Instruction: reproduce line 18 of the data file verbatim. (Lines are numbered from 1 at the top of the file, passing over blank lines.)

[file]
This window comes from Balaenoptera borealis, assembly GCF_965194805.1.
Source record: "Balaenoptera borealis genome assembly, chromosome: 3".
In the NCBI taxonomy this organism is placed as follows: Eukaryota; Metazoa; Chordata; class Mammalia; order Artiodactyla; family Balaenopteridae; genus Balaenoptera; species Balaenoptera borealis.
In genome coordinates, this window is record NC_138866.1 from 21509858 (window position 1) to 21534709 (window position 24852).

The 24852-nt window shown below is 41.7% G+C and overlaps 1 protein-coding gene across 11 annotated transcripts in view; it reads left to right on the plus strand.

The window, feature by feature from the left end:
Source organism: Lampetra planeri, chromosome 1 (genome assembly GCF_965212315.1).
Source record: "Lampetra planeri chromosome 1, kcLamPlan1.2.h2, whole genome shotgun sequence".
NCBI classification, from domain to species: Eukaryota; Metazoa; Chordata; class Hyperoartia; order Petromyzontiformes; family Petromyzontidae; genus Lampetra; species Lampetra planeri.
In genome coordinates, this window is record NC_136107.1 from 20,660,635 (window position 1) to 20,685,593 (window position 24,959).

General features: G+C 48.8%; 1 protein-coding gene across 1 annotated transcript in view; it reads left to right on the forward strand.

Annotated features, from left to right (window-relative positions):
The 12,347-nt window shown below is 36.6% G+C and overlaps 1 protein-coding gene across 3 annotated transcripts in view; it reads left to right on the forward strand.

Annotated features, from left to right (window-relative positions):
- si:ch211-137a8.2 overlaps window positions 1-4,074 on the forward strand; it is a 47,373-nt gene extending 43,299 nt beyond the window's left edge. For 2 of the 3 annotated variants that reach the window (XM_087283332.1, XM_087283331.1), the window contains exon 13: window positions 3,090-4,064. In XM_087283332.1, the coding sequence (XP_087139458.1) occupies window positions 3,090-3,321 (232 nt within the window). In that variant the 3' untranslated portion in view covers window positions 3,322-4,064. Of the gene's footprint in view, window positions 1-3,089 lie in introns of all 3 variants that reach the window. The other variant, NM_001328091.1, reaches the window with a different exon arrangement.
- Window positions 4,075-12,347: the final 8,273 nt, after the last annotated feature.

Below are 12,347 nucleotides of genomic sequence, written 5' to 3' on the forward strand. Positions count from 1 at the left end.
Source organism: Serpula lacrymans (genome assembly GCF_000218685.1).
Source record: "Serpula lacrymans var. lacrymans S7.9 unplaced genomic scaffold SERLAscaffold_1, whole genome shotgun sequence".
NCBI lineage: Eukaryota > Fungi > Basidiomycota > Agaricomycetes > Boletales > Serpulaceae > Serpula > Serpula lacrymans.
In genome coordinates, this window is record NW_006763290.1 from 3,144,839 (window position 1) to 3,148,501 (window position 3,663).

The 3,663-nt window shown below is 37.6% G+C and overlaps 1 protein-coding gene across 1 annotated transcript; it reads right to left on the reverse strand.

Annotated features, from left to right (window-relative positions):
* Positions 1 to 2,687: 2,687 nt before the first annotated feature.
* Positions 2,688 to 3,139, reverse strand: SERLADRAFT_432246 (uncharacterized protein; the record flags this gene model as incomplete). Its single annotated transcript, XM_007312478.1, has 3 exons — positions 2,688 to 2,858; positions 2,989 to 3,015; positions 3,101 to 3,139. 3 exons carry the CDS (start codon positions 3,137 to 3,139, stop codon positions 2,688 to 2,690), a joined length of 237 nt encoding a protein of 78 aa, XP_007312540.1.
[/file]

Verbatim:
Source organism: Serpula lacrymans (genome assembly GCF_000218685.1).